After an intensive nine-week course designed for post-graduate university students, a ceremony was held to mark the completion of this year’s International Space University (ISU). This year marked the 25th anniversary of the International Space University’s (ISU) Space Studies Program. The closing graduation ceremony was held on Aug. 3, 2012 at NASA’s Kennedy Space Center‘s Visitor Complex followed by a reception at the Apollo/Saturn V Center.
The ISU’s headquarters are located in Strasbourg France but the ISO hosts its summer session in a different country each year. This year’s session was co-hosted by the Florida Institute of Technology (FIT) and Kennedy Space Center (KSC) bringing together the largest class to date, with 134 students from thirty-one countries and taking some two-and-half years to arrange. Next year Brazil will be the host country.
The guest speaker of the evening was NASA Administrator Charles Bolden who stated he was “excited” to have the 25th ISU here at KSC.
He told this year’s graduates that the ‘The International Space Station is the most advanced technical thing around, the second most advanced thing is the space shuttle, I cannot show you the space station – but you can see the second most advanced here at KSC.”
Bolden worked to assure those in attendance that the historic region will remain at the forefront of space exploration.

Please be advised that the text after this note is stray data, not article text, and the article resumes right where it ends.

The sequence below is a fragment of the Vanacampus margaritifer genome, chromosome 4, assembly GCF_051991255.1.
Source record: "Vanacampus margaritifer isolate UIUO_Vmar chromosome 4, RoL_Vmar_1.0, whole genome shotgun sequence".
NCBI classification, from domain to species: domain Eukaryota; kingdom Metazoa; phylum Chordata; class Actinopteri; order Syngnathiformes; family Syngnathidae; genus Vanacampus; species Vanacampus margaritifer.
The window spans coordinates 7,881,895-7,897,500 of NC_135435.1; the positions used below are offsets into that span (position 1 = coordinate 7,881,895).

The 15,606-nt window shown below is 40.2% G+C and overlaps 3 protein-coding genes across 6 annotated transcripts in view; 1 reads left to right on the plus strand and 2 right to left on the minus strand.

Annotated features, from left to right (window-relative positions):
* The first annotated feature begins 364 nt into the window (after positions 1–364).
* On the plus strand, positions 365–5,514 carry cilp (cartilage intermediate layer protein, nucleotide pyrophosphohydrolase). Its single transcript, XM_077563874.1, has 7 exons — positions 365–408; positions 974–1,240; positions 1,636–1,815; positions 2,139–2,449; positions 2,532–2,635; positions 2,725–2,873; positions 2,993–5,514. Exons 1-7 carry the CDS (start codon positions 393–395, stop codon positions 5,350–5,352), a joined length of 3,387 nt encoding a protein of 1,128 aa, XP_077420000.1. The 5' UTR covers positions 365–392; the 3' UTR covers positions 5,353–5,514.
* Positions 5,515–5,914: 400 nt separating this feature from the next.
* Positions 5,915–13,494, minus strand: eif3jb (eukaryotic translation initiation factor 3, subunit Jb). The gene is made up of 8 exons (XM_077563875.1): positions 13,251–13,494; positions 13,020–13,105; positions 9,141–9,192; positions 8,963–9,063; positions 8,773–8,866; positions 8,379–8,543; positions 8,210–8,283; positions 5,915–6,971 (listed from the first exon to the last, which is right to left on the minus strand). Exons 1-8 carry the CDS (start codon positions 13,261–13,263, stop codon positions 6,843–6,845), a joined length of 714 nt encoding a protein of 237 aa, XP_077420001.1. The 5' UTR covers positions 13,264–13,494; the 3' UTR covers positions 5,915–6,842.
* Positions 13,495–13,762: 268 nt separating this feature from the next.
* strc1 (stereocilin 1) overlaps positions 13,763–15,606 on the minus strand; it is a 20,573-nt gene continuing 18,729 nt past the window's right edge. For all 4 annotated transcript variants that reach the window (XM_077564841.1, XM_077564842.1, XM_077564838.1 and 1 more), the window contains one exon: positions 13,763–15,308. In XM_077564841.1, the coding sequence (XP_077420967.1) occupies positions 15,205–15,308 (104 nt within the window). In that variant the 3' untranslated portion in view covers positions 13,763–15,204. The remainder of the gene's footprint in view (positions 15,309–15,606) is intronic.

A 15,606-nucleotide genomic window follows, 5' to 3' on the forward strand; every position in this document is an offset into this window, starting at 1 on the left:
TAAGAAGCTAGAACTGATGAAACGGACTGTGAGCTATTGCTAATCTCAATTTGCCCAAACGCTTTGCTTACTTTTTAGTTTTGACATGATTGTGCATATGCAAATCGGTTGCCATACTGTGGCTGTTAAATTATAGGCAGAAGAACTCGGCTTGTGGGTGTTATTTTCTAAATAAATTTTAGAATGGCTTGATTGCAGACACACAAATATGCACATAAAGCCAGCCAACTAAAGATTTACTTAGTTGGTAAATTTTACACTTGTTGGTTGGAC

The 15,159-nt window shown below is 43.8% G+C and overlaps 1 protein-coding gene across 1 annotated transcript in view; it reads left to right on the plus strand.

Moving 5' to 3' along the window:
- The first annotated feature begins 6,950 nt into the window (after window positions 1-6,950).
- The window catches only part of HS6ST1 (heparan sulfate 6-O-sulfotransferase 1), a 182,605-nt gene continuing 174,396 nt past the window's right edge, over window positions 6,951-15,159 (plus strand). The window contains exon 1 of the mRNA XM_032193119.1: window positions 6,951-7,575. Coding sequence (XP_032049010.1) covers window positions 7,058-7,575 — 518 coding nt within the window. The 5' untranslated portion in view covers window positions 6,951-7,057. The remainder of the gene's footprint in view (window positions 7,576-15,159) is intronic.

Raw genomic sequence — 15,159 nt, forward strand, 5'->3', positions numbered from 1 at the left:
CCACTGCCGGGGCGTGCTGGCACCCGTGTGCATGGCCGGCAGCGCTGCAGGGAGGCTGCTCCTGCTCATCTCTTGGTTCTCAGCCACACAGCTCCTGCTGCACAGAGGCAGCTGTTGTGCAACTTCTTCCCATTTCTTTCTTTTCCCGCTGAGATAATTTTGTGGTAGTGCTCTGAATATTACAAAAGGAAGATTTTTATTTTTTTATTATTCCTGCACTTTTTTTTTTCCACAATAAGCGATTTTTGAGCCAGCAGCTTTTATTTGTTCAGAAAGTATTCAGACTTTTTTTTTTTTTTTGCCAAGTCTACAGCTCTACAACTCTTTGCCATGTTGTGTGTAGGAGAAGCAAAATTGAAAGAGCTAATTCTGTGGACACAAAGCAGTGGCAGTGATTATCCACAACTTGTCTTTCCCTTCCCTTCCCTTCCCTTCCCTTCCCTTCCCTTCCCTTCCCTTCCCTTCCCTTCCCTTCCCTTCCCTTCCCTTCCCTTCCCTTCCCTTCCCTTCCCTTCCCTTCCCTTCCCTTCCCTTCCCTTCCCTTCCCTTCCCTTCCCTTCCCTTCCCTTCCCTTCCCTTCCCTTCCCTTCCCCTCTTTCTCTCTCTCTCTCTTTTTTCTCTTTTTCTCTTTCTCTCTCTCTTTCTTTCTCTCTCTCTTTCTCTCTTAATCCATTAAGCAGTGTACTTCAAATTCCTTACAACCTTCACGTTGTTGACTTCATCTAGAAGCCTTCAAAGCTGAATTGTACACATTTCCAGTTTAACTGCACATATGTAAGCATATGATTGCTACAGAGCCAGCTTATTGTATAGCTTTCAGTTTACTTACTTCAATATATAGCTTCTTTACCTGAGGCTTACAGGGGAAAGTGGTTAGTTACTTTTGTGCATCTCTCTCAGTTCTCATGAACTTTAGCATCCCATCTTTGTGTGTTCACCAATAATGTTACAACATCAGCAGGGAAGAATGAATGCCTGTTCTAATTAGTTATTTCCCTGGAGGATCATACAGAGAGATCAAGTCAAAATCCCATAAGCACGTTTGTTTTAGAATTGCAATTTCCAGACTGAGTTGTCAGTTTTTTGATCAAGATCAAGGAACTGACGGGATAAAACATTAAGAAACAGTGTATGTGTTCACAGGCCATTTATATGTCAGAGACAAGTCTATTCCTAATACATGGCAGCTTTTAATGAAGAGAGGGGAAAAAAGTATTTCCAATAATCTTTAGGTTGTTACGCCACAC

“The road to space will always be through the great state of Florida,” Bolden said.
After congratulating the students he told them space exploration is vital to this planets survival. Highlighting that the Curiosity rover, recently arrived on the planet Mars, can stand in for a lot of what ISU means to space exploration. He went on to state that the rover is a great example of how science and exploration can support one another.
John Conley was selected as Class Speaker for SSP12 telling his fellow students:
“Together we will build an incredible future, it’s an amazing time to be alive.”
Conley stated that he always felt that there was something missing from phrase ‘ad Astra (to the stars in Latin). He elaborated by saying that since weall come from the stars that the saying should actually be “return to the stars.”
He closed by saying that the members, upon returning to their respective countries, turn to their neighbors and in their native language say that we should ‘return to the stars.’ This statement garnered Conley the only standing ovation of the evening.Missions » ISS »